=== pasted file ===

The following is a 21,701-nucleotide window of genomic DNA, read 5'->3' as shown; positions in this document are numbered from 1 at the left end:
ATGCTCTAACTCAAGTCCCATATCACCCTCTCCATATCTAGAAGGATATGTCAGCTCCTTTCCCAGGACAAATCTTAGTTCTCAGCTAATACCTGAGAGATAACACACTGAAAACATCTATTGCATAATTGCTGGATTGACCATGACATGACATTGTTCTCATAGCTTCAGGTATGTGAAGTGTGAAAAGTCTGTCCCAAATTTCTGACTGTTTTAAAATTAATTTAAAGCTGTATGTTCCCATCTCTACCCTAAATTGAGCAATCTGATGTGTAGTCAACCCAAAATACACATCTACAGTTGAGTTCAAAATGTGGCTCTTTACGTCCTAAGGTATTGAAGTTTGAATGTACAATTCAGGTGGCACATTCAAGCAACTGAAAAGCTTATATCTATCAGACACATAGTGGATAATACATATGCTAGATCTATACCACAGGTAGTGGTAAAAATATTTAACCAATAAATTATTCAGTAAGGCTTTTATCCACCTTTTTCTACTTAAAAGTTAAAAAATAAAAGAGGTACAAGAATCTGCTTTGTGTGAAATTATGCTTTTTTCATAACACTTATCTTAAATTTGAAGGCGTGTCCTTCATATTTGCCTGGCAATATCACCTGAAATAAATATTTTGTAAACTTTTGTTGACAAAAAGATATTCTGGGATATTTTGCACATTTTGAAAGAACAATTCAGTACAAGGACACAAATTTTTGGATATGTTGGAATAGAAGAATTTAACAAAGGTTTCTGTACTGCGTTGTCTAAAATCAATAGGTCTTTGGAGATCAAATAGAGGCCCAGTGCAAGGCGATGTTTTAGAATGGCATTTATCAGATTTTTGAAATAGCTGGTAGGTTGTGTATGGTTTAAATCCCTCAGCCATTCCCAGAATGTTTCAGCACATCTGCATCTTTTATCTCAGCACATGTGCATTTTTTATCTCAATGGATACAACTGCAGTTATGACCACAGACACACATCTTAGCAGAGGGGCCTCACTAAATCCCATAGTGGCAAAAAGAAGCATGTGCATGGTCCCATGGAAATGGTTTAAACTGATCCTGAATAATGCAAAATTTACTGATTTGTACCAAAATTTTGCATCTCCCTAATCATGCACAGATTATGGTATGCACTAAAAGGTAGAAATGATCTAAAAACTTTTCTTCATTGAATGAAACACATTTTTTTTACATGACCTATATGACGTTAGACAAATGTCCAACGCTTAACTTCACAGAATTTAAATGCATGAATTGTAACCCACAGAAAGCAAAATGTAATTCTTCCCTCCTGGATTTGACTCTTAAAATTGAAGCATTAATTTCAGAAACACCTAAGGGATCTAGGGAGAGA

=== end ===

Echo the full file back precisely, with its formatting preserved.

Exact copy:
The following is a 21,701-nucleotide window of genomic DNA, read 5'->3' as shown; positions in this document are numbered from 1 at the left end:
ATGCTCTAACTCAAGTCCCATATCACCCTCTCCATATCTAGAAGGATATGTCAGCTCCTTTCCCAGGACAAATCTTAGTTCTCAGCTAATACCTGAGAGATAACACACTGAAAACATCTATTGCATAATTGCTGGATTGACCATGACATGACATTGTTCTCATAGCTTCAGGTATGTGAAGTGTGAAAAGTCTGTCCCAAATTTCTGACTGTTTTAAAATTAATTTAAAGCTGTATGTTCCCATCTCTACCCTAAATTGAGCAATCTGATGTGTAGTCAACCCAAAATACACATCTACAGTTGAGTTCAAAATGTGGCTCTTTACGTCCTAAGGTATTGAAGTTTGAATGTACAATTCAGGTGGCACATTCAAGCAACTGAAAAGCTTATATCTATCAGACACATAGTGGATAATACATATGCTAGATCTATACCACAGGTAGTGGTAAAAATATTTAACCAATAAATTATTCAGTAAGGCTTTTATCCACCTTTTTCTACTTAAAAGTTAAAAAATAAAAGAGGTACAAGAATCTGCTTTGTGTGAAATTATGCTTTTTTCATAACACTTATCTTAAATTTGAAGGCGTGTCCTTCATATTTGCCTGGCAATATCACCTGAAATAAATATTTTGTAAACTTTTGTTGACAAAAAGATATTCTGGGATATTTTGCACATTTTGAAAGAACAATTCAGTACAAGGACACAAATTTTTGGATATGTTGGAATAGAAGAATTTAACAAAGGTTTCTGTACTGCGTTGTCTAAAATCAATAGGTCTTTGGAGATCAAATAGAGGCCCAGTGCAAGGCGATGTTTTAGAATGGCATTTATCAGATTTTTGAAATAGCTGGTAGGTTGTGTATGGTTTAAATCCCTCAGCCATTCCCAGAATGTTTCAGCACATCTGCATCTTTTATCTCAGCACATGTGCATTTTTTATCTCAATGGATACAACTGCAGTTATGACCACAGACACACATCTTAGCAGAGGGGCCTCACTAAATCCCATAGTGGCAAAAAGAAGCATGTGCATGGTCCCATGGAAATGGTTTAAACTGATCCTGAATAATGCAAAATTTACTGATTTGTACCAAAATTTTGCATCTCCCTAATCATGCACAGATTATGGTATGCACTAAAAGGTAGAAATGATCTAAAAACTTTTCTTCATTGAATGAAACACATTTTTTTTACATGACCTATATGACGTTAGACAAATGTCCAACGCTTAACTTCACAGAATTTAAATGCATGAATTGTAACCCACAGAAAGCAAAATGTAATTCTTCCCTCCTGGATTTGACTCTTAAAATTGAAGCATTAATTTCAGAAACACCTAAGGGATCTAGGGAGAGA